GHS Regional Conference 2013 is sponsored by the Department of English at Grove City College, Grove City, Pennsylvania as its Thirteenth Annual Christian Writers Confe

Call for Papers: Tobacco in the Early Modern imagination

A one-day conference at Chetham’s Library, Manchester, 15 March 2013

Plenary speaker: Dr Lucy Munro (Keele University)

We are looking for several 20 minute papers on any aspect of the way that tobacco was represented, formulated, desired, commodified, traded and investigated in the early modern world.

Papers might consider: tobacco and internationalism; maritime disputes and piracy; destruction and violence; the medicalization of smoking; smoking and gaming; tobacco and gender; physiology, psychology and addiction; pipes and prosthesis; performance; early modern drugs more generally; colonial dominion and the early modern subject; mapping; portraiture; death; tobacco and encounter; sexuality; medical tobacco; youth culture; taxation and legal issues; the development of druggist shops; the abject; smoke as revenant; purgation and disgust. We might also consider that the word ‘tobacco’ does not appear in the works of Shakespeare.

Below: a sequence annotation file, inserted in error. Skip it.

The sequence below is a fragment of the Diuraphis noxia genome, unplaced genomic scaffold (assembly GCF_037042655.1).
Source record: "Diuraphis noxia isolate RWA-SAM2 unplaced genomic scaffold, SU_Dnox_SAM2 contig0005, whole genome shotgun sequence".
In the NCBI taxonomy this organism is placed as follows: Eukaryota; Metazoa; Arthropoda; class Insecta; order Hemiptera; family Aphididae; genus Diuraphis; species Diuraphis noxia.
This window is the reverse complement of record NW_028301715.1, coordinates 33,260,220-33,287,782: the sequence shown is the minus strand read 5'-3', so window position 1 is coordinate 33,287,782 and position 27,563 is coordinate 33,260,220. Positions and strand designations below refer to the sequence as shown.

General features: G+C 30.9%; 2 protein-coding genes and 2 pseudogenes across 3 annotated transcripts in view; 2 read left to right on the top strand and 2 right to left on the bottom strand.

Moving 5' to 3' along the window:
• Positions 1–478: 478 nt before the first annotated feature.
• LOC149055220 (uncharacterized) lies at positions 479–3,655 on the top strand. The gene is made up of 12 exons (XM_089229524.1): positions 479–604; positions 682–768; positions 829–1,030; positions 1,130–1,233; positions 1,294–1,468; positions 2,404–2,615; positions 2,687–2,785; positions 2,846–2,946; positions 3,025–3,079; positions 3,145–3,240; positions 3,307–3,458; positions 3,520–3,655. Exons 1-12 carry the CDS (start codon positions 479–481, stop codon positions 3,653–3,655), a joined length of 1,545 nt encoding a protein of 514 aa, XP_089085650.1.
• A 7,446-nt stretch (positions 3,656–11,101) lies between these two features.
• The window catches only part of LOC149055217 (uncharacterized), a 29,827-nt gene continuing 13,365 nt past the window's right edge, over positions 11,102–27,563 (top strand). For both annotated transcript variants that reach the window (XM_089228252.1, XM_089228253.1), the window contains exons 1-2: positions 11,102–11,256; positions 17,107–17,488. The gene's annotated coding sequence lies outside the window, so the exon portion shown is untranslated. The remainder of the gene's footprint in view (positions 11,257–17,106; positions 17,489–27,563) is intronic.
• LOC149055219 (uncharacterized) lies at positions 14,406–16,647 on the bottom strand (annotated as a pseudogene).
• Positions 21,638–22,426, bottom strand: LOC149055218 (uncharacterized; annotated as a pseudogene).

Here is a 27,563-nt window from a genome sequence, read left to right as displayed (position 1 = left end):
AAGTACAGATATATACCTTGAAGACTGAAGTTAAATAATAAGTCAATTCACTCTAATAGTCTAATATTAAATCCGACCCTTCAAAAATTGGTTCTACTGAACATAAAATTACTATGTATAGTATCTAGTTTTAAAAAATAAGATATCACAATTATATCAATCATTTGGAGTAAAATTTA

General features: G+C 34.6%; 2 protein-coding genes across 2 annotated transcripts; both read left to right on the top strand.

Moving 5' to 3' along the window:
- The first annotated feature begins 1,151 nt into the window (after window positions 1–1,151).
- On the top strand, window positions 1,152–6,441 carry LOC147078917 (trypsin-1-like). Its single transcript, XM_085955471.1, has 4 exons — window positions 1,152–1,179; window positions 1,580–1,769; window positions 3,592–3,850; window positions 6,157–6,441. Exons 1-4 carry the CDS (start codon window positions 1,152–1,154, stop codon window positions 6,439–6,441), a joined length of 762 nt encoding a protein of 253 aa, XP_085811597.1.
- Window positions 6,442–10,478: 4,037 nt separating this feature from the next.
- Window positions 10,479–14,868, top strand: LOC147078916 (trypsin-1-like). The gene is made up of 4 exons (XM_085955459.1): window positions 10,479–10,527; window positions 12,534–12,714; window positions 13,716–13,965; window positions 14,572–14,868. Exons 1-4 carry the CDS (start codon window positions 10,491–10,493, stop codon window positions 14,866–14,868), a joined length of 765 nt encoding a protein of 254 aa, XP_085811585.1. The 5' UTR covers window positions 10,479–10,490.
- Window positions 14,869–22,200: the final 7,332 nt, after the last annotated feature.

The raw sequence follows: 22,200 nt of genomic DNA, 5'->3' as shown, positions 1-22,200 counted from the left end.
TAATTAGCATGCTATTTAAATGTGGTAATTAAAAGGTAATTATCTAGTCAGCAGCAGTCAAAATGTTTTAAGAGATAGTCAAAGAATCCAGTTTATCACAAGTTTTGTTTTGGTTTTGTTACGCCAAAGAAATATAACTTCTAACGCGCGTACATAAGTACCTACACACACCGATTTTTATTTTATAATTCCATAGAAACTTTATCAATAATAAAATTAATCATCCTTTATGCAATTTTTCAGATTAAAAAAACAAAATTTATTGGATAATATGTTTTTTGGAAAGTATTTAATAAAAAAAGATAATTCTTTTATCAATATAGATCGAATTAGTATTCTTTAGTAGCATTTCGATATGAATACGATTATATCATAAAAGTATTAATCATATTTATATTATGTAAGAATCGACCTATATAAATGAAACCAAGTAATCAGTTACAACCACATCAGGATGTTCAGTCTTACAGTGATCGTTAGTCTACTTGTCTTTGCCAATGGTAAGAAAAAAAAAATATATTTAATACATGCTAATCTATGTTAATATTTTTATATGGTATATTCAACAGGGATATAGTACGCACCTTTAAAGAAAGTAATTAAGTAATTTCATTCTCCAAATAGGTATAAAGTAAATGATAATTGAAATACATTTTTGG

Papers will also be considered that are more methodological in focus (such as those that consider interdisciplinary approaches or arise from the medical humanities, new directions in theory, collaborative research and presentation, impact or knowledge exchange)

The day will also involve some workshop sessions with the magnificent collections held by the library:

Please send abstracts of 250 words to:

Deadline: 30 January 2013